Vocabulary of Emerging Technologies
We collect and provide definitions of all tech trends. Enjoy! If you see something missed, please do let us know! Or mail to [email protected]
- Actionable Analytics
Actionable Analytics is getting access to relevant data in the correct context; the ability to take action immediately, the power to acquire meaningful outcomes. The fast-evolving arena of Business Intelligence and Analytics aims to make analytics ‘invisible’ or more accessible and comprehensible to employees across the organization to enable better, faster and more productive decisions.
- Adaptive Machine Learning
In machine learning, many algorithms are adaptive or have adaptive variants, which usually means that the algorithm parameters are automatically adjusted according to statistics about the optimization thus far (e.g. the rate of convergence). Examples include adaptive simulated annealing, adaptive coordinate descent, AdaBoost, and adaptive quadrature.
- Adaptive automatic learning
- Advanced Antibodies
- Advanced driver-assistance systems (ADAS)
Advanced driver-assistance systems (ADAS), are electronic systems that help the vehicle driver while driving or during parking.
- Affective Computing
Affective computing technologies sense the emotional state of a user (via sensors, microphone, cameras and/or software logic) and respond by performing specific, predefined product/service features, such as changing a quiz or recommending a set of videos to fit the mood of the learner.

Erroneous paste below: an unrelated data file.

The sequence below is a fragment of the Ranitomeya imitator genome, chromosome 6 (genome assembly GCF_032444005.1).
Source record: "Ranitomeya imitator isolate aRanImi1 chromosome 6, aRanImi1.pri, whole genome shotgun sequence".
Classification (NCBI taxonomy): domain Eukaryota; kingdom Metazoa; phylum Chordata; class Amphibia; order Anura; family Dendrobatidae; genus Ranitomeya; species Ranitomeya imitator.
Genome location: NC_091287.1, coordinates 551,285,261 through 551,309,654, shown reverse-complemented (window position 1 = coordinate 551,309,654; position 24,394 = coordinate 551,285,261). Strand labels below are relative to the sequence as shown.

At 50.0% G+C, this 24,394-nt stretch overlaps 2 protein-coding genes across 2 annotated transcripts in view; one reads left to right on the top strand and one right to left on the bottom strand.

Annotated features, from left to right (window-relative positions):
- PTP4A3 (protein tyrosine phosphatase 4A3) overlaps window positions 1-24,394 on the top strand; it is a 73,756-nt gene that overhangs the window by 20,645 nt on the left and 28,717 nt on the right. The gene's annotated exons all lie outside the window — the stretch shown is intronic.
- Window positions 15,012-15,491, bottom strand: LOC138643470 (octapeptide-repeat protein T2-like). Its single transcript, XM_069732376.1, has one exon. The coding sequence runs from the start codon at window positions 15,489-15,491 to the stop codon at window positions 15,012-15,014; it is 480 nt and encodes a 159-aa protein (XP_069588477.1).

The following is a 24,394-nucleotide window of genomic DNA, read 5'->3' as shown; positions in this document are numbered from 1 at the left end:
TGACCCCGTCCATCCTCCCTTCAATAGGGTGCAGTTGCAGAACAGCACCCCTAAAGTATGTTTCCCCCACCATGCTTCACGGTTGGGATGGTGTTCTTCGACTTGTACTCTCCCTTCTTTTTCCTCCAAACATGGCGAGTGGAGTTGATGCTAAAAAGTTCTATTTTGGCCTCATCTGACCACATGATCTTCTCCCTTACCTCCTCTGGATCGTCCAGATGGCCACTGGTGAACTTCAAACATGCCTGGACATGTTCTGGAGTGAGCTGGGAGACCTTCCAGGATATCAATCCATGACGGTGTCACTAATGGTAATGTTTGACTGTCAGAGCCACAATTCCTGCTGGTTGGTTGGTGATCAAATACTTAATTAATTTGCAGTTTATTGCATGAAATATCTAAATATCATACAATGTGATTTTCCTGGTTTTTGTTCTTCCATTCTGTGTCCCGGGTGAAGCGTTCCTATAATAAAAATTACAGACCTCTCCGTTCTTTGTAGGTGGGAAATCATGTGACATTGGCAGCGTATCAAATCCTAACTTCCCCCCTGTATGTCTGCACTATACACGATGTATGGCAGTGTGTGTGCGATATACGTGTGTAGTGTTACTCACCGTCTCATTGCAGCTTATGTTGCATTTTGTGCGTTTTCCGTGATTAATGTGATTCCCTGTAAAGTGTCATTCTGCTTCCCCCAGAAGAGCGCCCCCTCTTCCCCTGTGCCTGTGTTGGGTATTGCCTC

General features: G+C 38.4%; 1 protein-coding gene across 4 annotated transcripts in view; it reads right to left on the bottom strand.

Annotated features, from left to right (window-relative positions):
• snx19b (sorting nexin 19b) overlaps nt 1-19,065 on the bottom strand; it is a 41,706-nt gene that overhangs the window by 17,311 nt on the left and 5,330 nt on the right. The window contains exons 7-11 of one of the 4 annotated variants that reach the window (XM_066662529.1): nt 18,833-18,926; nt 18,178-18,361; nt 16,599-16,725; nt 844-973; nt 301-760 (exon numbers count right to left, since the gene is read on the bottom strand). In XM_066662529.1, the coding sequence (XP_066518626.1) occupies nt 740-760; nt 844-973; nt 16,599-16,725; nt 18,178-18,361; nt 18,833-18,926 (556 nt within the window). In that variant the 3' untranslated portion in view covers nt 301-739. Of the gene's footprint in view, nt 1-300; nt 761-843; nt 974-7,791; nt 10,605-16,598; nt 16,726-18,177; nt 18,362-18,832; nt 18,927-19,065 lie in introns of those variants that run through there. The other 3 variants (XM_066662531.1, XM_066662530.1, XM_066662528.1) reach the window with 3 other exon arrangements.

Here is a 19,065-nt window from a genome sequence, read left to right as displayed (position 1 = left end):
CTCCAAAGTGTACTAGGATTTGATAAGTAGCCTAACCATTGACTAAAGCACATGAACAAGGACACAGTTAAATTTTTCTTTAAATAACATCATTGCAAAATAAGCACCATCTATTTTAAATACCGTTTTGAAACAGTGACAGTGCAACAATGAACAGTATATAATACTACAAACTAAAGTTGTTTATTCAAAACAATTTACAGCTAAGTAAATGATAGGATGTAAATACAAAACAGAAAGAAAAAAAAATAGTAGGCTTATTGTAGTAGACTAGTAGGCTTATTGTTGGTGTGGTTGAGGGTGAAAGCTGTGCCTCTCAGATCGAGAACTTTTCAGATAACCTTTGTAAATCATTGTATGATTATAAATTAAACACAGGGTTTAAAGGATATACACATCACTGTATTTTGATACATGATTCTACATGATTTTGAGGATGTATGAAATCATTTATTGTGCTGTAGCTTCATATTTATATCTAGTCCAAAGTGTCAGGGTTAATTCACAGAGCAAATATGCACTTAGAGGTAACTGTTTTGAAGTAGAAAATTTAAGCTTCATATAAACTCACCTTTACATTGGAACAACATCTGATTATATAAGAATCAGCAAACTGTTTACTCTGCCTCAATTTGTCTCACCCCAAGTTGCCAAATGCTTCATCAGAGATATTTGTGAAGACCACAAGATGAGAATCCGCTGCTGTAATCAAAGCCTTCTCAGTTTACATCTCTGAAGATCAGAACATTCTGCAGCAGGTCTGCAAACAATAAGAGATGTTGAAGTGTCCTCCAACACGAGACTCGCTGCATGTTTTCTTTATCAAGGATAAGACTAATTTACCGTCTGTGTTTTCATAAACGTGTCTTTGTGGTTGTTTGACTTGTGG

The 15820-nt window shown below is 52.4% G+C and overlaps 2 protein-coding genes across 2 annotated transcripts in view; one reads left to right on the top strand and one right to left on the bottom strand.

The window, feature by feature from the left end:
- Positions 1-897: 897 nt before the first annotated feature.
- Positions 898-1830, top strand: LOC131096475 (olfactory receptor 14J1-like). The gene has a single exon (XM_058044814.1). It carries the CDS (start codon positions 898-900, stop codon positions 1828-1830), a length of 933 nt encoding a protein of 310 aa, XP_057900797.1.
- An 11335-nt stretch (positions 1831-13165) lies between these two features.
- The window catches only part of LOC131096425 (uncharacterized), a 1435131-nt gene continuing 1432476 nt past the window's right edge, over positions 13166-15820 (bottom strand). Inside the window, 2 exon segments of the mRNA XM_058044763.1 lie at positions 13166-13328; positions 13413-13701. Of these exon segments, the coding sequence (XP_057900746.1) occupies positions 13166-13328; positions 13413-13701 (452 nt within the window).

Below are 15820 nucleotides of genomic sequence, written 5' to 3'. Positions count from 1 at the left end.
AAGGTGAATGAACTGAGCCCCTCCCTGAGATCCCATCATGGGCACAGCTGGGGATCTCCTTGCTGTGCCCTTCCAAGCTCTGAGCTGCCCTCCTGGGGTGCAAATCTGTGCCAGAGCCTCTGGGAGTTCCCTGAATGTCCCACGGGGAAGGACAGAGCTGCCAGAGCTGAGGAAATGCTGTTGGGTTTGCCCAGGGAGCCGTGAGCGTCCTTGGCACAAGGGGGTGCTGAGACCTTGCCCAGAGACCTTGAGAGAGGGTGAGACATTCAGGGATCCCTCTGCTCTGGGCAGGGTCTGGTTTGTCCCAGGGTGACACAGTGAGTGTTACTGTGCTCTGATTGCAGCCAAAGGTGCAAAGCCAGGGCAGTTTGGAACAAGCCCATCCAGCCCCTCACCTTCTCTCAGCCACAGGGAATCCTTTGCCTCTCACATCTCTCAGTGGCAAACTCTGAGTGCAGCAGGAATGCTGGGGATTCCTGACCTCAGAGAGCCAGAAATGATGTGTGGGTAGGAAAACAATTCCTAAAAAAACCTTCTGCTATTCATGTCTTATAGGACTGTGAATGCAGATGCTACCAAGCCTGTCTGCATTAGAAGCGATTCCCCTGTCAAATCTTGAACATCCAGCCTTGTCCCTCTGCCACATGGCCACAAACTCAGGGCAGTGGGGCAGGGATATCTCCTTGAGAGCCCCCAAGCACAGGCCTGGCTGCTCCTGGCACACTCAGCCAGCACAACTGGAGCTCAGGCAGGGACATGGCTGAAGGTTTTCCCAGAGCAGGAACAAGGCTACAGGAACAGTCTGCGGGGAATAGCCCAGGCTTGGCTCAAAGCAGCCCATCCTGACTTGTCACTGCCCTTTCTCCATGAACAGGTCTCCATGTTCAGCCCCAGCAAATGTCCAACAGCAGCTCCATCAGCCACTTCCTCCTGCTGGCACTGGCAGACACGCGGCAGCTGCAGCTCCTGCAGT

Agtech is the application of new digital technologies with the intention of rapidly improving how efficiently activities at the different stages of agricultural value chains are conducted. Agtech is also seen to represent the application of technology – especially software and hardware technology – to the field of farming. Agtech is a relatively new phenomenon emerging in the last decade to address increasing concerns about food security for the growing global population and the diminishing viability of farming.
- AI Assistant
- AI Cloud Services
AI cloud services are hosted services that allow development teams to incorporate the advantages inherent in AI and machine learning.
- AI Developer Toolkits
AI Developer Toolkits are applications and software development kits (SDKs) that abstract data science platforms, frameworks, and analytic libraries to enable software engineers to deliver AI-enabled applications. They cover 4 maturing categories: cloud-based AI as a service (AIaaS), toolkits for virtual assistants, device development kits, and AI serving SDKs.
- AI Governance